Introducing es7-membrane: A new ECMAScript 2016 Membrane implementation

I have a new ECMAScript membrane implementation, which I will maintain and use in a professional capacity, and which I’m looking for lots of help with in the form of code reviews and API design advice.

For those of you who don’t remember what a membrane is, Tom van Cutsem wrote about membranes a few years ago, including the first implementations in JavaScript. I recently answered a StackOverflow question on why a membrane might be useful in the first place.

Right now, the membrane supports “perfect” mirroring across object graphs:  as far as I can tell, separate object graphs within the same membrane never see objects or functions from another object graph.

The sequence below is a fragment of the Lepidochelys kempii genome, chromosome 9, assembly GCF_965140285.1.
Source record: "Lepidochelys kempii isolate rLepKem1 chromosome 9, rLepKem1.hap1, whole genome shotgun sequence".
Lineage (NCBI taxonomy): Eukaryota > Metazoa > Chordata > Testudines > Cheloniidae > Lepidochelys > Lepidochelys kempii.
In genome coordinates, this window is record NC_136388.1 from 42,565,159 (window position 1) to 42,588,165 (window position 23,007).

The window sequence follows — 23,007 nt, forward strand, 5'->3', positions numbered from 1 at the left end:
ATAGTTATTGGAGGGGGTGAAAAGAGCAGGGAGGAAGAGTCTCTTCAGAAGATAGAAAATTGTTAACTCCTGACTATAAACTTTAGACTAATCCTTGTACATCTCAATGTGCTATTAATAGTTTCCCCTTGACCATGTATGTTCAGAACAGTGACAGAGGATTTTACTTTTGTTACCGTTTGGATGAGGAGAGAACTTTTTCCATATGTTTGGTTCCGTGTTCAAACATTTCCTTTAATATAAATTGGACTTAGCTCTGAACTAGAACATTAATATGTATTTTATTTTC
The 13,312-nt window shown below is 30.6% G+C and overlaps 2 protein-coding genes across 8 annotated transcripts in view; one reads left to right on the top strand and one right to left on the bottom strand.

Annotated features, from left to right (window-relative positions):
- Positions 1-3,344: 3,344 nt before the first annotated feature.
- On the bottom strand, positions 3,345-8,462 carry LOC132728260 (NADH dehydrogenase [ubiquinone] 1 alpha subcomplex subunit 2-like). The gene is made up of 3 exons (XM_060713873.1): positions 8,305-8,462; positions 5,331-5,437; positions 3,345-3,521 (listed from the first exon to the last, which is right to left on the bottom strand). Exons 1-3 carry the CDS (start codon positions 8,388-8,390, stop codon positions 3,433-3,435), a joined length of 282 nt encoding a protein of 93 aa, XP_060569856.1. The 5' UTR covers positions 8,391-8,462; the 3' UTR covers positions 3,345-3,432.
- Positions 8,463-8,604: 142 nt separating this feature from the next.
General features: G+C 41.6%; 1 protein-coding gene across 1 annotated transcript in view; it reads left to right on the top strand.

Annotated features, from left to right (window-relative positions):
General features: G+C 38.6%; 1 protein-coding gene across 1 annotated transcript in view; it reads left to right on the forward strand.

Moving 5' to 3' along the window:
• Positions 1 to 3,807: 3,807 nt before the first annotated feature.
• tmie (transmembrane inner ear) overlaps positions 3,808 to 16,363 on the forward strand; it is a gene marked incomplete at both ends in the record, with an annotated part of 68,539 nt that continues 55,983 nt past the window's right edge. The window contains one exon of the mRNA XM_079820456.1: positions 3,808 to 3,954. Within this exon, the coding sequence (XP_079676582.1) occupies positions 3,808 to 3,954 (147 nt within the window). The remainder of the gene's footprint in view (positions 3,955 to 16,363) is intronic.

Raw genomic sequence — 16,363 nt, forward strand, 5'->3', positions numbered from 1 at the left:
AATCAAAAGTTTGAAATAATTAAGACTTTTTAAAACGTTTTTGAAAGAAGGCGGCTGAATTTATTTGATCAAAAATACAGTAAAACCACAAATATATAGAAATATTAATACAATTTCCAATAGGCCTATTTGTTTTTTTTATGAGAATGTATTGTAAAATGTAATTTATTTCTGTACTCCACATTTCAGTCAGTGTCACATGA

The word “perfect” is in quotes because there are probably bugs, facets I haven’t yet tested for (“What happens if I call Object.freeze() on a proxy from the membrane?”, for example).  There is no support yet for the real uses of proxies, such as hiding properties, exposing new ones, or special handling of primitive values.  That support is forthcoming, as I do expect I will need a membrane in my “Verbosio” project (an experimental XML editor concept, irrelevant to this group) and another for the company I work for.

The good news is the tests pass in Node 6.4, the current Google Chrome release, and Mozilla Firefox 51 (trunk, debug build).  I have not tested any other browser or ECMAScript environment.  I also will be checking in lots of use cases over the next few weeks which will guide future work on the module.

With all that said, I’d love to get some help.  That’s why I moved it to its own GitHub repository.